• Earnings and Sales Growth: Over the last twelve months, earnings grew by a little over 44%, while revenue decreased almost 3%. That isn’t a great indication, but it is actually better than the results most companies in the insurance industry have reported, where earnings fell over the same period.
    • Free Cash Flow: PRU’s free cash flow is very strong, at more than $15.4 billion. This number has more than doubled over the last year, when Free Cash Flow hit a bottom at around $6 billion.
    • Dividend: PRU’s annual divided is $3.60 per share, which translates to a yield of 3.65% at the stock’s current price.
    • Price/Book Ratio: there are a lot of ways to measure how much a stock should be worth; but one of the simplest methods that I like uses the stock’s Book Value, which for PRU is $116.53 and translates to a Price/Book ratio of .84 at the stock’s current price. The stock’s historical average Price/Book ratio is .98, suggesting the stock is almost 17% undervalued, with a long-term target price around $114 per share. The picture gets more interesting when you factor in the stock Price/Cash Flow ratio, which is currently running about 28.5% below its historical average. That increases the stock’s long-term target price to about $126.50, which puts the stock within spitting distance of the all-time peak it hit in January at around $127 per share.



    Technical Profile

    Here’s a look at the stock’s latest technical chart.

     

    • Current Price Action/Trends and Pivots: The red diagonal line measures the length of the stock’s upward trend until January of this year; it also provides the basis for the Fibonacci retracement lines shown on the right side of the chart. The stock’s downward trend from January to this point is easy to spot, and its stabilization range between support around $96 and resistance around $102 is well-illustrated by its price activity over the last few weeks within the 38.2% and 50% retracement lines. This a good early indication the stock’s current downward trend could be about to reverse; the longer that range holds, the more likely a strong move back to the upside becomes. In the same sense, a break at any point above the $102 level, accompanied by strong buying volume would provide a visual confirmation that the stock is actually in the early stages of a new upward trend. A break below support at $96, however should put investors on notice that the downward trend remains in force, with a push below $92 acting as a signal that trend should extend into an even longer timeframe.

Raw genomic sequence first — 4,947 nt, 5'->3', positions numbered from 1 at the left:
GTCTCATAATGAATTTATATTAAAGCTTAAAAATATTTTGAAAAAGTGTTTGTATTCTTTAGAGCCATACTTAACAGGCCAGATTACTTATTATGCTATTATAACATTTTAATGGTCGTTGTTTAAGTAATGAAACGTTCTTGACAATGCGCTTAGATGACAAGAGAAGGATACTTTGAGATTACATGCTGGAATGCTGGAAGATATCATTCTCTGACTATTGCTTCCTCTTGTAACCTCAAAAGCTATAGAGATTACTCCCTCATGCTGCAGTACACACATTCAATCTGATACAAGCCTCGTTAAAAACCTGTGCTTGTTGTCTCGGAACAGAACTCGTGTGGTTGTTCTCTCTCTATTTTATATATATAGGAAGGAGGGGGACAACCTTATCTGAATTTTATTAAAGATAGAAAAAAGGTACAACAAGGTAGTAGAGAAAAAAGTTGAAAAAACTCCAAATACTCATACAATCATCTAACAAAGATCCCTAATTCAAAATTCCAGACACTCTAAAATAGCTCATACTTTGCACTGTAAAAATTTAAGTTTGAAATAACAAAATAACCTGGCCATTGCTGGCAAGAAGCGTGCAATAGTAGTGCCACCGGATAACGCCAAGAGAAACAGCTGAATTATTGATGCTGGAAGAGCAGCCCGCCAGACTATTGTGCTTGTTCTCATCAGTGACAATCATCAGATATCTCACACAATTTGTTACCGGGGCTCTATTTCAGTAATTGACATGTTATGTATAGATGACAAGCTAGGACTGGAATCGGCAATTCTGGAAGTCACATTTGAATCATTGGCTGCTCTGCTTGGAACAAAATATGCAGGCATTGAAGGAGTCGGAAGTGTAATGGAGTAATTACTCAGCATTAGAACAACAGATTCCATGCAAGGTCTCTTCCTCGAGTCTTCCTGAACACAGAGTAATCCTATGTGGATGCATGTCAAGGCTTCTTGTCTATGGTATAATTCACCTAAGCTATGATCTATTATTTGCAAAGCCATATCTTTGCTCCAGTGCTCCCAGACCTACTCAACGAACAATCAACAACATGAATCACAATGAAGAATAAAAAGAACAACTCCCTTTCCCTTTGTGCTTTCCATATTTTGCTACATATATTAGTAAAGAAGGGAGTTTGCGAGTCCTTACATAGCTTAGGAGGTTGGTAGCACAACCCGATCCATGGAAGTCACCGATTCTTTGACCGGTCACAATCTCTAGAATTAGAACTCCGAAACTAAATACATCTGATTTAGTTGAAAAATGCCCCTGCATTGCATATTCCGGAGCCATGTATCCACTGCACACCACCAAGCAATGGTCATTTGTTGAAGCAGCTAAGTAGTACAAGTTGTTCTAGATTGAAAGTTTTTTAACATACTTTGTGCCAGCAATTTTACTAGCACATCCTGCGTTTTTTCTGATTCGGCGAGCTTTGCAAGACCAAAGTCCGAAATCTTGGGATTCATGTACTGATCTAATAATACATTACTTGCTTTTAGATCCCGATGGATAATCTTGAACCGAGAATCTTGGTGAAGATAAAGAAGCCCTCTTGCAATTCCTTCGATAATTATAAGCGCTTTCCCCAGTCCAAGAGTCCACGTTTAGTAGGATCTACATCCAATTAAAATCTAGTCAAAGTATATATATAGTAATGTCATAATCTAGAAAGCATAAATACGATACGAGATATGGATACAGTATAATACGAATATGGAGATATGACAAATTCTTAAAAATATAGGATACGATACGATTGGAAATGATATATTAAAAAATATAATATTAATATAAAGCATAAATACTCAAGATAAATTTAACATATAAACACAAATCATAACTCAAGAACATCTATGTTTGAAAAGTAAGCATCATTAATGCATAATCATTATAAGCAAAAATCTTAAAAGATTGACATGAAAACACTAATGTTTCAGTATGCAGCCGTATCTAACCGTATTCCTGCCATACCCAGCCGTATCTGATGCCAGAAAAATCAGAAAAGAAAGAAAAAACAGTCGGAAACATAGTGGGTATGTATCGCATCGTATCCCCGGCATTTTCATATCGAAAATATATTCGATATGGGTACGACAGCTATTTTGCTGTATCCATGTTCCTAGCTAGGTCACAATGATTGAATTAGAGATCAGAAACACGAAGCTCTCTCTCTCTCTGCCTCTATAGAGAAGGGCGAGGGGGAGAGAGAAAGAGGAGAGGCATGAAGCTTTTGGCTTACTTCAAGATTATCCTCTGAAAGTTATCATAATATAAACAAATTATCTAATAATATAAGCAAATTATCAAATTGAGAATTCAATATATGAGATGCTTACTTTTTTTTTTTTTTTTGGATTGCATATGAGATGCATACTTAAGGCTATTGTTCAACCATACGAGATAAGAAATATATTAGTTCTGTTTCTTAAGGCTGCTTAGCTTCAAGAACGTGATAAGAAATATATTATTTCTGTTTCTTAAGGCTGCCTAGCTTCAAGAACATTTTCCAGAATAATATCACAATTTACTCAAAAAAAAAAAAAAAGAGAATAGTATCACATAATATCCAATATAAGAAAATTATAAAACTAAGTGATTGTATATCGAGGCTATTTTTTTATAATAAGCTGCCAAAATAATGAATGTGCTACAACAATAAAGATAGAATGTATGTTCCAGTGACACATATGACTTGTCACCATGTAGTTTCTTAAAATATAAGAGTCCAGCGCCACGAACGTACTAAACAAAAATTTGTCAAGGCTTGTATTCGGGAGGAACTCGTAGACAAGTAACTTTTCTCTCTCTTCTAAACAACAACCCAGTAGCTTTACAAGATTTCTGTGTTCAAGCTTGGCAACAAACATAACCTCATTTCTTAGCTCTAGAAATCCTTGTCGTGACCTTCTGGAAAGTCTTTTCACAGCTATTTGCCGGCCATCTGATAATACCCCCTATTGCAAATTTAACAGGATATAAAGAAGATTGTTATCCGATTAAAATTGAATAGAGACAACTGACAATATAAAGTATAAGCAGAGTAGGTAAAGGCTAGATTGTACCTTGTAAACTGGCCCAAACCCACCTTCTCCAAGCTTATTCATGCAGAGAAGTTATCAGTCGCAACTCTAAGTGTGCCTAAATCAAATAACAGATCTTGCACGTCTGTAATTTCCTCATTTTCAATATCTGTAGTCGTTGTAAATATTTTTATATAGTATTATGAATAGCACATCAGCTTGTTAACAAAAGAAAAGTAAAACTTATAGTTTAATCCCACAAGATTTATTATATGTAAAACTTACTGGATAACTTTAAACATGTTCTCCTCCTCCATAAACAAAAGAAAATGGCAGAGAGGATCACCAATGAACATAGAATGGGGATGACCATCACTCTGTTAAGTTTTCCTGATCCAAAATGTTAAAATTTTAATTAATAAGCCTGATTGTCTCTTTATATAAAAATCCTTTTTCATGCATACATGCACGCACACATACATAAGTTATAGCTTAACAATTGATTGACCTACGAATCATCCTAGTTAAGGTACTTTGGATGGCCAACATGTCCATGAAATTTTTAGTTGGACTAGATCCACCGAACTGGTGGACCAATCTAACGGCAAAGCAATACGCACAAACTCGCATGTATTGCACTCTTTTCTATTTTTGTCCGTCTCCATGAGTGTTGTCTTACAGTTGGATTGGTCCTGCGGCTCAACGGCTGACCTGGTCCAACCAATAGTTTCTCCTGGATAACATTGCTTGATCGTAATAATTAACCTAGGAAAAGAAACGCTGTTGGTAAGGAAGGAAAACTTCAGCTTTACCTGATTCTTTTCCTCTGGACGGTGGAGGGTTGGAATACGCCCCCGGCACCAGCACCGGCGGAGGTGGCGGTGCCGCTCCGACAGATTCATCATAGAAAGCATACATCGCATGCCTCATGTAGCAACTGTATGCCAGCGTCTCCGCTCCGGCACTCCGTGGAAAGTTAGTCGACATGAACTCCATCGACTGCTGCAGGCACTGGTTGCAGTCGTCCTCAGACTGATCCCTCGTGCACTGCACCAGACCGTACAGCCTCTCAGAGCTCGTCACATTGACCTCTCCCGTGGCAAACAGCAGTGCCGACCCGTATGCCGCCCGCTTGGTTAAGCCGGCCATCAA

• Near-term Keys: If you like the stock’s value proposition at its current price, and are willing to hold the stock for the long-term, you could do much worse than to buy a high-dividend paying stock at the kind of discount PRU is offering right now. If you’re looking for a way to work with shorter-term strategies, you would need to wait for a break above $102 to buy the stock or start working with call options, or a drop below $92 to short the stock or start using put options.


  • 30 Aug
    SYMC looks like a value trap!

    SYMC looks like a value trap!

    The market looks like it’s trying to reclaim the long, extended upward run it’s been following since late 2009. This week, following the announcement of a new trade deal between the United States and Mexico, the market finally broke above the all-time high it set in January of this year before dropping back a little over 10%. More →

  • 29 Aug
    In wake of U.S.-Mexico agreement, OSK could be an interesting Industrial play

    In wake of U.S.-Mexico agreement, OSK could be an interesting Industrial play